I’m in a frustrated place, where I feel like I want to write blog posts, but can’t. This isn’t because I don’t have anything to say, but I’m at this curious point where I want everything I write to have some kind of deeper commentary beyond the observational. (I always swore I wouldn’t be a commentary poet, and now I can’t help it. At least, any commentary was meant to be inadvertent.) So I keep trying to work these aspects into very straightforward moments that I’m trying to capture in verse, and finding that they turn into wiggly balls of yarn I want to throw out, or really interesting things that I want to keep off the blog for possible fledging in the publication arena. (It’s been almost a year since I’ve submitted stuff. Gearing up for that.) And the result is that I haven’t put anything on here in seven days.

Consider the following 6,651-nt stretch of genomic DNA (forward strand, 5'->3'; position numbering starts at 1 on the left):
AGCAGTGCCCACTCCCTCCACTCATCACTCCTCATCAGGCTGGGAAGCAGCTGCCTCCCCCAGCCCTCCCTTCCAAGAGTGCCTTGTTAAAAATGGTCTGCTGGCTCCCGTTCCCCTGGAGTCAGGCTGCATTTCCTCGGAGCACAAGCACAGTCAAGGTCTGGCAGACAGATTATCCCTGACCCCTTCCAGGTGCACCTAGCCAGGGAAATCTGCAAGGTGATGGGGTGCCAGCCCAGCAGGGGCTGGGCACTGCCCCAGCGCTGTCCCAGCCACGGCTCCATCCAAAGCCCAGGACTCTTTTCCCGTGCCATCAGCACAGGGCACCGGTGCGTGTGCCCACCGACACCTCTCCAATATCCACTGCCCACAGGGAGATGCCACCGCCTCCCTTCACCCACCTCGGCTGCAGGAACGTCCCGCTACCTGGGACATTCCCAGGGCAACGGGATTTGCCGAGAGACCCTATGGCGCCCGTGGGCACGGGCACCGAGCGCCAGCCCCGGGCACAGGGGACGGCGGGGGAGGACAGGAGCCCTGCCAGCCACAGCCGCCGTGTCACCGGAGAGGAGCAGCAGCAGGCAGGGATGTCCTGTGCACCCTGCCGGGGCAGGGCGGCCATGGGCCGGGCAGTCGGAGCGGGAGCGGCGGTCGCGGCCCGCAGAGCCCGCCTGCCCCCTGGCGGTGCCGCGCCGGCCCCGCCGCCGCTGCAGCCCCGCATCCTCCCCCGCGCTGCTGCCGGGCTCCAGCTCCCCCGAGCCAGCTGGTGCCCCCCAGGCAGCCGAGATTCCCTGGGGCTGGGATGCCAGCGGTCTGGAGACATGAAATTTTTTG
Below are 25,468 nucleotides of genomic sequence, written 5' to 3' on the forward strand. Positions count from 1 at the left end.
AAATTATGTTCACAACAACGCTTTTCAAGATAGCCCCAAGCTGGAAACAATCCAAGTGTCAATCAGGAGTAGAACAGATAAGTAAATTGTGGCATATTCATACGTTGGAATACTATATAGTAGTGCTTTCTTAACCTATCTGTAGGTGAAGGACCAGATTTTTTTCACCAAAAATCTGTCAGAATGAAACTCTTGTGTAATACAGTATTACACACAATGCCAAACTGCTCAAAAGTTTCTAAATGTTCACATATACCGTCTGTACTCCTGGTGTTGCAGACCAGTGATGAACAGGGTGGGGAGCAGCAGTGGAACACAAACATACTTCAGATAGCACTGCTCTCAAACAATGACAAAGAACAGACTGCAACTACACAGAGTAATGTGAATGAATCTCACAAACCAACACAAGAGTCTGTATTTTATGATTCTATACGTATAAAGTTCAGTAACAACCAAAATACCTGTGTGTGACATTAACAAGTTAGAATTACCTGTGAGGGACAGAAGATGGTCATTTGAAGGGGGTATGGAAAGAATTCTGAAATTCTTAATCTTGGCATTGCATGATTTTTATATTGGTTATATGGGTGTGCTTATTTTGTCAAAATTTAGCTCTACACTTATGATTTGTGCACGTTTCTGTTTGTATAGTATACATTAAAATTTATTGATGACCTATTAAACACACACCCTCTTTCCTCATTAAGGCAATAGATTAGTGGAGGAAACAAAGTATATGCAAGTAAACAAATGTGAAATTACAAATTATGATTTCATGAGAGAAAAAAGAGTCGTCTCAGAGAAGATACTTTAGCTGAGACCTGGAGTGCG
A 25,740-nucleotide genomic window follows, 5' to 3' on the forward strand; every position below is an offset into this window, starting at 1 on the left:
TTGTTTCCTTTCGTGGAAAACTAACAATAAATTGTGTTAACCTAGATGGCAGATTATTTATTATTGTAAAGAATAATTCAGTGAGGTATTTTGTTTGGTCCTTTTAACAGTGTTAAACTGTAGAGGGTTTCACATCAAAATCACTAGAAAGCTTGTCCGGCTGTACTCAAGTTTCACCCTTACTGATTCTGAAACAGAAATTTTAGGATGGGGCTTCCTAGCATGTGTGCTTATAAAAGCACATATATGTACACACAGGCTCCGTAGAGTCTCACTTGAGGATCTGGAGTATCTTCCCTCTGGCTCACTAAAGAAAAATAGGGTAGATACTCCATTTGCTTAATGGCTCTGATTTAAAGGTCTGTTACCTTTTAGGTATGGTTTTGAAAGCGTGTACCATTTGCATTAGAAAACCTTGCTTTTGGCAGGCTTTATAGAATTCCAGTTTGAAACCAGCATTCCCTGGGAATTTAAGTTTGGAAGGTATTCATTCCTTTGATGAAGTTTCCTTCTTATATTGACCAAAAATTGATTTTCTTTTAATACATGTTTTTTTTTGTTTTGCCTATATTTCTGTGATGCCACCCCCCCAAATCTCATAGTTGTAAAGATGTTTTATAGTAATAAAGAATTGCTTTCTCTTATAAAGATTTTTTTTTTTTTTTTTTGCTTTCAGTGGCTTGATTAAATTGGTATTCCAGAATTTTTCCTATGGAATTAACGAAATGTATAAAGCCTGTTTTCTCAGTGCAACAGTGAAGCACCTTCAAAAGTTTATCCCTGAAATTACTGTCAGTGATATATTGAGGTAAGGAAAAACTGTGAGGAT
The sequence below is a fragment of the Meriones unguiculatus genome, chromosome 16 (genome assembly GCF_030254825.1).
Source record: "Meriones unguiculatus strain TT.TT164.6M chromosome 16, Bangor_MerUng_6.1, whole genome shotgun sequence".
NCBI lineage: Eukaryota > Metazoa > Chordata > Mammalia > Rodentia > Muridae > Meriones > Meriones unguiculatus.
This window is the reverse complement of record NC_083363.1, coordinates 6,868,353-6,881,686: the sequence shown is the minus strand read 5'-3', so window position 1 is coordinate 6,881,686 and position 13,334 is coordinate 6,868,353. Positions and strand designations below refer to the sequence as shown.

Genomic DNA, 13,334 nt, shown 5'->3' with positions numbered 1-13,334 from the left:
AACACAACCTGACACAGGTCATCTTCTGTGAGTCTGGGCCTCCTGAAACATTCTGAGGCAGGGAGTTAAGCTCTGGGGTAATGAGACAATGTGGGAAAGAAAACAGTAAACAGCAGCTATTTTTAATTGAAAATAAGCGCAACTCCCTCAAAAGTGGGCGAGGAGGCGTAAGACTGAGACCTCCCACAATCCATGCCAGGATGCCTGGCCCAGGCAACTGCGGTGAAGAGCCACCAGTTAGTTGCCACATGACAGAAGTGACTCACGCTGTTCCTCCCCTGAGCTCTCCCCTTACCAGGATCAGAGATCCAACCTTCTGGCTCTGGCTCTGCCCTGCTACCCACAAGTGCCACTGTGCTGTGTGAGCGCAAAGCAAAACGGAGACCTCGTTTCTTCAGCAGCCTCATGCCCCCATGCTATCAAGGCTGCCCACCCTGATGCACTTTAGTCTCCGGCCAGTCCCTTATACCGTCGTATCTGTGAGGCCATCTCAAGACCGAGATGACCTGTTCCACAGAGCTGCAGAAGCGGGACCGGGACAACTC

(Of course, if people wanted to send me poems to Refine, I’d be happy to do that, too…!)
But anyway, this is from a moment on the train, though some of the details have been melded and altered. Pomona was the Roman goddess of fruit and plenty and all. I kind of like the idea of her being a self-assured blind woman on the train. Give me more fodder to write with!
No one gives up their seat for the blind woman
who taps her way onto the train.
This is the downtown 6 on a Wednesday morning,
everyone heaped with their own weight
until they’re too stubborn for anyone else’s. Except
this woman, lithe and undefeated.
Nothing has been offered to her. She doesn’t ask.
The train’s baleful light burns through
dark glasses to show the shape of staring eyes
free of worry. She sways in perfect time,
knowing the route, each curve predicted two
seconds in advance. Her right hand
props up the white cane. Her left hand reveals
fresh apricots, one by one, cracked open
by some hidden trick of the palm. Soon enough
the whole train smells like stone fruit.
Everyone wants to give something to the world.
The blind woman knows apricots
by their perfume, which she offers up, then
raises to her mouth and sucks back in.
The perfume becomes the train. Which becomes
an everything, shaped like a kiss.